On the list of those who influence the outcome of major sporting events, Mike Breen and Mike Emrick rank low.
In fact, they don’t affect the outcome at all.
But they absolutely affect the enjoyment.
This is my favorite time of year of sports. Early June marks the championship rounds for the NBA and NHL, where Breen and Emrick, respectively, are the main play-by-play voices on TV.
They are both sportscasting icons.
But they operate in distinct ways, and each is the perfect broadcaster for his sport.
In some ways, Breen has the easier assignment. Basketball, on television, can often seem like a much more self-explanatory game. Of course, it is not that simple; the opposing teams use a variety of strategies, match-ups, and plays to out-maneuver each other. But to the naked eye, the sport seems easier to understand.
And the stars are easier to spot.
Basketball possesses the most recognizable names of any American sport, and this year’s finalists are proof. LeBron James, Dwayne Wade, and Tim Duncan are household names internationally; James specifically is arguably the biggest global icon currently playing in any sport.
Breen, then, plays a seemingly complementary role, needing to pepper the inevitable highlights with the appropriate enthusiasm and context.
He does this beautifully.
Without overdoing it, Breen never fails to vocally match the excitement of the moment. He uses quick sentences and includes few but important details; between plays, he also acts as the perfect traffic cop for analysts Jeff Van Gundy and Mark Jackson.
To a discerning ear, Breen’s preparation and expertise shine through. He has been calling basketball games for nearly two decades, and he has developed one of the most important skills of any journalist: economy of words.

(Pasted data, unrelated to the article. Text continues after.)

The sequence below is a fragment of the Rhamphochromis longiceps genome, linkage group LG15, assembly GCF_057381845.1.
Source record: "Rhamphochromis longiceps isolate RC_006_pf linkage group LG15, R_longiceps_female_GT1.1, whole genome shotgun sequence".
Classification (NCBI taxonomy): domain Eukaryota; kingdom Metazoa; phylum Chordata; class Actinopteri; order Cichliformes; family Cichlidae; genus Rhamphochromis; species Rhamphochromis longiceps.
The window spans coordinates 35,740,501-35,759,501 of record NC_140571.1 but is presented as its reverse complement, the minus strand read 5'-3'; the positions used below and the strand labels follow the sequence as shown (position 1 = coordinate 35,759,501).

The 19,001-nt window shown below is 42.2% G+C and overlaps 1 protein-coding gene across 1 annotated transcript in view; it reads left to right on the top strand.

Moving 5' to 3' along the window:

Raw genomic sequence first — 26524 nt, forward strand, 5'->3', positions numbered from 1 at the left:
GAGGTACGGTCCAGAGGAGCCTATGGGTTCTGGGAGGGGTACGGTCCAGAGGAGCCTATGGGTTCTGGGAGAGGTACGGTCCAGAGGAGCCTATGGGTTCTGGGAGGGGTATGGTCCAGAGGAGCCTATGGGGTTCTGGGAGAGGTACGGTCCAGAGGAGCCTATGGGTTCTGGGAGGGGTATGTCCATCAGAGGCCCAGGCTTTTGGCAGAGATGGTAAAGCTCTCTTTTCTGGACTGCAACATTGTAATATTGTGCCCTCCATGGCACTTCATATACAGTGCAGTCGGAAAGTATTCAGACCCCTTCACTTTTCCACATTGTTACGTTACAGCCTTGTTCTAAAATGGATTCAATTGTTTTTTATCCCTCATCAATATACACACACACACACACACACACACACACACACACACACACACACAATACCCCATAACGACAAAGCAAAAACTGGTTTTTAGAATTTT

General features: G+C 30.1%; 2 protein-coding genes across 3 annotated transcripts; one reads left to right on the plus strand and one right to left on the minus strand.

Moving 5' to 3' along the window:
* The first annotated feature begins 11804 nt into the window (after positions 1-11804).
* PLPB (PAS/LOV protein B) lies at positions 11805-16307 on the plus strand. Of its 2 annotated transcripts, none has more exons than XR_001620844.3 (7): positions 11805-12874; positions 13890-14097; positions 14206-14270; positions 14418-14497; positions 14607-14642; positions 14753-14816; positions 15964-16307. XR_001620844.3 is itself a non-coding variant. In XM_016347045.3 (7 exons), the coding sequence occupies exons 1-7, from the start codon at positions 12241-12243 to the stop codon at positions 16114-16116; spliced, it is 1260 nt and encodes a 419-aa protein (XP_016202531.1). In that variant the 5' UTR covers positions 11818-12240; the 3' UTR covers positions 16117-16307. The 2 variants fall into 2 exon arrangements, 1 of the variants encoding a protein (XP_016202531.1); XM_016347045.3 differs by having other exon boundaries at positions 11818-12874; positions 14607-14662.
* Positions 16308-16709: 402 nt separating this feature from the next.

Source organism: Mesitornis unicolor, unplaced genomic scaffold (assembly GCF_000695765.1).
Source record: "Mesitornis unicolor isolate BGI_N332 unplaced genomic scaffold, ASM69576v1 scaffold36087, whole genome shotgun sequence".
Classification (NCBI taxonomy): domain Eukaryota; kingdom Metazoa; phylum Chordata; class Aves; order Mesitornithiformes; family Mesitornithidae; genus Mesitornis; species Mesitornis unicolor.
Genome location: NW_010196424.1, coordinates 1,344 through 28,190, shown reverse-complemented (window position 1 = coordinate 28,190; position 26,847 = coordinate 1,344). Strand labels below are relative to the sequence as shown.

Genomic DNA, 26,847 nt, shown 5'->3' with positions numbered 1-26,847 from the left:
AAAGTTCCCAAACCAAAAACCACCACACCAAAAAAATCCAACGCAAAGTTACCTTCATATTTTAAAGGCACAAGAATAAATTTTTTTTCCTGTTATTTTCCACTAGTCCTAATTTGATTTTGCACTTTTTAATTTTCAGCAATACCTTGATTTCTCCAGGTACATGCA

In contrast, Emrick is a human thesaurus.
But for his sport, he needs to be.
I have admired Emrick for two decades. Growing up in New Jersey, I discovered the NHL staple when he began calling the games of my hometown Devils.
Pretty soon, I was hearing his voice as my favorite team won the Stanley Cup.
Emrick has long been regarded as the finest broadcaster in hockey, serving as the play-by-play man for numerous Stanley Cup Finals and Olympic Games. Like Breen, he possesses a historian’s knowledge and an uncanny awareness of how to supplement the moment with information and emotion.
But unlike Breen, he needs to be much more descriptive while describing the action.
Hockey is not nearly as popular as basketball in America, and it is generally seen as a much more difficult sport to follow on television. The athletes move faster, and their puck is far smaller than a basketball.
Enter Emrick, and his never-ending vocabulary.
He stays on top of the action and describes each beat with the necessary precision and gusto. In a game where players substitute in and out, helmets on, barely recognizable unless you can see their jersey numbers, Emrick constantly spends his time pointing out who is doing what and why.
He is a pleasure to watch … and is as synonymous with the game as hat tricks and power plays.
Make no mistake: when it comes to sports — and their enjoyment by fans and viewers — players and coaches rule the day.
But I will always appreciate the work of the broadcaster, particularly when it is done as well as Breen and Emrick do it, over and over again.
Matt Pearl is the author of the Telling the Story blog and podcast. Leave a comment below or e-mail Matt at email@example.com.